Step 6: Implement backup and disaster recovery plan
To build a HIPAA compliant database, your organization must deploy methods and policies around backup and disaster recovery. A data recovery mechanism ensures that your organization is equipped with the technology stack required to deploy backups and get information back online during a cyber attack.
It is a best practice to run regular checks on how your backup systems function. Analyze their response times and recovery periods periodically and log that data. In addition, logging all your data recovery exercises allows you to conduct a comparative analysis of historical data with current metrics.
The results of these comparisons are often used to identify areas of improvement and make future projections. These data driven projections help organisations plan their next moves and start charting solutions for the future.
Step 7: Plan to dispose of your old data
HIPAA does not dictate how organizations dispose of sensitive data.
However, it is essential to note that the risk of a cyber attack is directly proportional to the amount of time the data is stored and the nature of data stored. Databases storing sensitive personal data and PHI are often prime targets for security incidents.
When disposing of data, ensure that appropriate measures are deployed to prevent unauthorized access of disposed of data.
Deploying high-security file-wiping mechanisms is an excellent way to go.
The Way Ahead
Making your organization’s storage formats HIPAA compliant is not an easy process. While using a compliance checklist to get started is a great first step, they are not all that you need to do.
A database is made secure by consistently developing existing security systems and deploying newer versions of upgraded security software and encryption models.
To present and maintain a HIPAA compliant database, monitor your security systems continuously, identify current and future threats, deploy real-time alert mechanisms to alert you when unauthorized access is made, use state-of-the-art encryption models and enforce policies and procedures that build toward developing an org-wide security culture.
The Sprinto Way of Making Your Database HIPAA Compliant
Database compliance is an essential part of HIPAA. However, organizations often regard compliance as a one-time activity. The need for more visibility of their compliance and security posture and the inconvenience of manually tracking controls and deploying patches across multiple cloud assets makes compliance maintenance a daunting task for organizations.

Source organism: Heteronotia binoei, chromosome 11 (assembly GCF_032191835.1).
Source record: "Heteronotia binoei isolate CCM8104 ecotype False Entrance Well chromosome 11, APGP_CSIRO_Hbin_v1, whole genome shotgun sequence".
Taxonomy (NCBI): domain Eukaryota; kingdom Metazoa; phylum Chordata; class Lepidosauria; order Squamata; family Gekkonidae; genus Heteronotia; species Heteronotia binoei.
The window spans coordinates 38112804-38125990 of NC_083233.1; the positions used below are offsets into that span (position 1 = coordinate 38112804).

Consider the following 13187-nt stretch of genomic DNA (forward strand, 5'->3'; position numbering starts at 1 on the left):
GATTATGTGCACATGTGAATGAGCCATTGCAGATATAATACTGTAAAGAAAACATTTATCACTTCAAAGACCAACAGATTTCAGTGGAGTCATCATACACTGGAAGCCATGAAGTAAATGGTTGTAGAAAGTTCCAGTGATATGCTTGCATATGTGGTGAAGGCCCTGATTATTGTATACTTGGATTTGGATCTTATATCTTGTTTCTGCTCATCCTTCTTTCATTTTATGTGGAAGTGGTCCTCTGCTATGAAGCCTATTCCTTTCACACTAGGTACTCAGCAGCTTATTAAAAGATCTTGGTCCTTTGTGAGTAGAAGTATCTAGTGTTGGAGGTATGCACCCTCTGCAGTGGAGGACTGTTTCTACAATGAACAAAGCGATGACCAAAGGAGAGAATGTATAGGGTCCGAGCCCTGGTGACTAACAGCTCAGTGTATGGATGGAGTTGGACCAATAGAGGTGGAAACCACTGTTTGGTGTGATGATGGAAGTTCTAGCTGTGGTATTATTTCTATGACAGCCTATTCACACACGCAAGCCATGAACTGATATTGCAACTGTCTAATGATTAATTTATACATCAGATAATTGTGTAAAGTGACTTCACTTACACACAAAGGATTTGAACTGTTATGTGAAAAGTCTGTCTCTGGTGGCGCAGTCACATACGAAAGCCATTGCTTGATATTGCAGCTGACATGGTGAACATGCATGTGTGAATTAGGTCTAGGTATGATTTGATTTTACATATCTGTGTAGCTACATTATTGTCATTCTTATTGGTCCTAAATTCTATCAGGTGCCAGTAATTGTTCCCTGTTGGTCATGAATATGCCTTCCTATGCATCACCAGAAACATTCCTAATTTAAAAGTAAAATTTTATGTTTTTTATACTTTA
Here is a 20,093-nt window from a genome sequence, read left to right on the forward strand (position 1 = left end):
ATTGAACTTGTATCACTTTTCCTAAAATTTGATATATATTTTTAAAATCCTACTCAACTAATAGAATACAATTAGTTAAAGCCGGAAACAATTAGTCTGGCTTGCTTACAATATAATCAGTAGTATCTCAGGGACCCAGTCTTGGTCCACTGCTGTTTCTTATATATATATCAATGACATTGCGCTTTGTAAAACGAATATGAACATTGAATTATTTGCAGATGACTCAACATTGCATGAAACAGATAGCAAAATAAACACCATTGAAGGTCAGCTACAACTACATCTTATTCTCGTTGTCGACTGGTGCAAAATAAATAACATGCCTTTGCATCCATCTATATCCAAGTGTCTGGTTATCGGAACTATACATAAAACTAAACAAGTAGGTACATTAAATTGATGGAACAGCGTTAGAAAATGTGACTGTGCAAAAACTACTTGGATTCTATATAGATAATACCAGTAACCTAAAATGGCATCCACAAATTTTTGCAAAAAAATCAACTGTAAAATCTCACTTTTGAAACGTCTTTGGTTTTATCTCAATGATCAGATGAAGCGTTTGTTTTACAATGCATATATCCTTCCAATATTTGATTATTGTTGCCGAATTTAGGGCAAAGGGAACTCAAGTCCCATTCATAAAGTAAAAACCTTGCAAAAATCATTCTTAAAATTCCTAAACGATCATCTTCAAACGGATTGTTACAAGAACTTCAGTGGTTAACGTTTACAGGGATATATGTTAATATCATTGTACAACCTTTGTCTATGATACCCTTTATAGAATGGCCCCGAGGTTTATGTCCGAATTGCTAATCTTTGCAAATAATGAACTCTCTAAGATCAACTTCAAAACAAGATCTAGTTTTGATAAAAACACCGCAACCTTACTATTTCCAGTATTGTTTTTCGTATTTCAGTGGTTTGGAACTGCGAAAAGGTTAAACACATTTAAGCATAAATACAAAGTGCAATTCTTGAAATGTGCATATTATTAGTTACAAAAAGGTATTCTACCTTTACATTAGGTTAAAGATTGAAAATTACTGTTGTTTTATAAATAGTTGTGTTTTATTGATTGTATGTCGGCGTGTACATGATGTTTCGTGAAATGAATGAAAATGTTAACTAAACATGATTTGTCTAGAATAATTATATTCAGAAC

Eventually, organizations deprioritize conducting periodic risk assessments and continuous monitoring of their security systems to look for vulnerabilities and deploy patches. Unfortunately, this results in inefficient controls that weaken the organization’s overall security posture, thus making them vulnerable to data breaches—the path to non-compliance gets paved.
Sprinto is purpose-built to give you the visibility required to monitor all your security systems in real-time.continuous monitoring, Sprinto identifies segments of your security profile that need immediate attention and automatically alerts the stakeholders responsible within your organization. This helps you maintain a strong security posture and to remain compliant on an ongoing basis.
Sprinto does the heavy lifting in the compliance process so you can focus on what matters to you the most. Product development and business expansion!
Becoming HIPAA compliant is a breeze with Sprinto. Talk to our experts today to start your compliance journey the Sprinto way!
1. Why do you need a HIPAA compliant database?
If your organization processes PHI of citizens and residents of the US or works with covered entities or business associates, then you must be HIPAA compliant. The HIPAA privacy rule mandates that organizations dealing with sensitive personal data apply measures to safeguard the privacy and integrity of patient data by protecting it from unauthorized access.
2. How to create a HIPAA compliant database?
To make your database HIPAA compliant, ensure that you:
- Periodically conduct risk assessments and apply remedial measures
- Train your employees on how to access and store information securely
- Use encryption modules to protect data in the event of a data breach
- Enforce legal contracts with the vendors you share your data with
- Train your staff on how to dispose of data securely
- Maintain disaster recovery and other management systems to bring your systems back online after an incident.
3. How to create a HIPAA compliant database?
A proactive approach to safety instead of a reactive one. Spend time and resources towards:
- Employee training
- Updating firewalls
- Conducting risk assessments
- Applying remediation measures
- Providing training to respond in the event of a data breach
- Implementing data controls and access controls
- Implementing measures to ensure sensitive patient data is not accessed when stored in physical forms